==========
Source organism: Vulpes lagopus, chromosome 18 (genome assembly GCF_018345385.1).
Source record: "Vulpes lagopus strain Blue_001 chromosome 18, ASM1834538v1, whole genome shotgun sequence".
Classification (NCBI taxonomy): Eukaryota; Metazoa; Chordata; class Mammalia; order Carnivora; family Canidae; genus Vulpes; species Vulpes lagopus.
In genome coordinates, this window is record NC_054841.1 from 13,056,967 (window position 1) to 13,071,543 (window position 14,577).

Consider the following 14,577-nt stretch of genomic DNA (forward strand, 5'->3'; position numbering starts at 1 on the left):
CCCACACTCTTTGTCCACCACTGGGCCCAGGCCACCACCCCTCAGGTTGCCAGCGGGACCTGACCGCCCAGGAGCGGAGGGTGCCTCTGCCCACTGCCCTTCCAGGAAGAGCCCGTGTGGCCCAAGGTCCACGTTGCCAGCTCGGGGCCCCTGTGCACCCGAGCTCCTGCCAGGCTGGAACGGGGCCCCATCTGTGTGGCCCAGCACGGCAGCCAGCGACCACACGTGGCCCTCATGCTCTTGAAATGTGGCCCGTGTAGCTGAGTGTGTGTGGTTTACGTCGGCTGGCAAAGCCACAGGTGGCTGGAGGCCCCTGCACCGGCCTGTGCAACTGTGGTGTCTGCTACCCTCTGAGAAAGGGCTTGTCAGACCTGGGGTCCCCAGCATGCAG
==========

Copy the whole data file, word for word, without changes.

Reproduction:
Source organism: Vulpes lagopus, chromosome 18 (genome assembly GCF_018345385.1).
Source record: "Vulpes lagopus strain Blue_001 chromosome 18, ASM1834538v1, whole genome shotgun sequence".
Classification (NCBI taxonomy): Eukaryota; Metazoa; Chordata; class Mammalia; order Carnivora; family Canidae; genus Vulpes; species Vulpes lagopus.
In genome coordinates, this window is record NC_054841.1 from 13,056,967 (window position 1) to 13,071,543 (window position 14,577).

Consider the following 14,577-nt stretch of genomic DNA (forward strand, 5'->3'; position numbering starts at 1 on the left):
CCCACACTCTTTGTCCACCACTGGGCCCAGGCCACCACCCCTCAGGTTGCCAGCGGGACCTGACCGCCCAGGAGCGGAGGGTGCCTCTGCCCACTGCCCTTCCAGGAAGAGCCCGTGTGGCCCAAGGTCCACGTTGCCAGCTCGGGGCCCCTGTGCACCCGAGCTCCTGCCAGGCTGGAACGGGGCCCCATCTGTGTGGCCCAGCACGGCAGCCAGCGACCACACGTGGCCCTCATGCTCTTGAAATGTGGCCCGTGTAGCTGAGTGTGTGTGGTTTACGTCGGCTGGCAAAGCCACAGGTGGCTGGAGGCCCCTGCACCGGCCTGTGCAACTGTGGTGTCTGCTACCCTCTGAGAAAGGGCTTGTCAGACCTGGGGTCCCCAGCATGCAG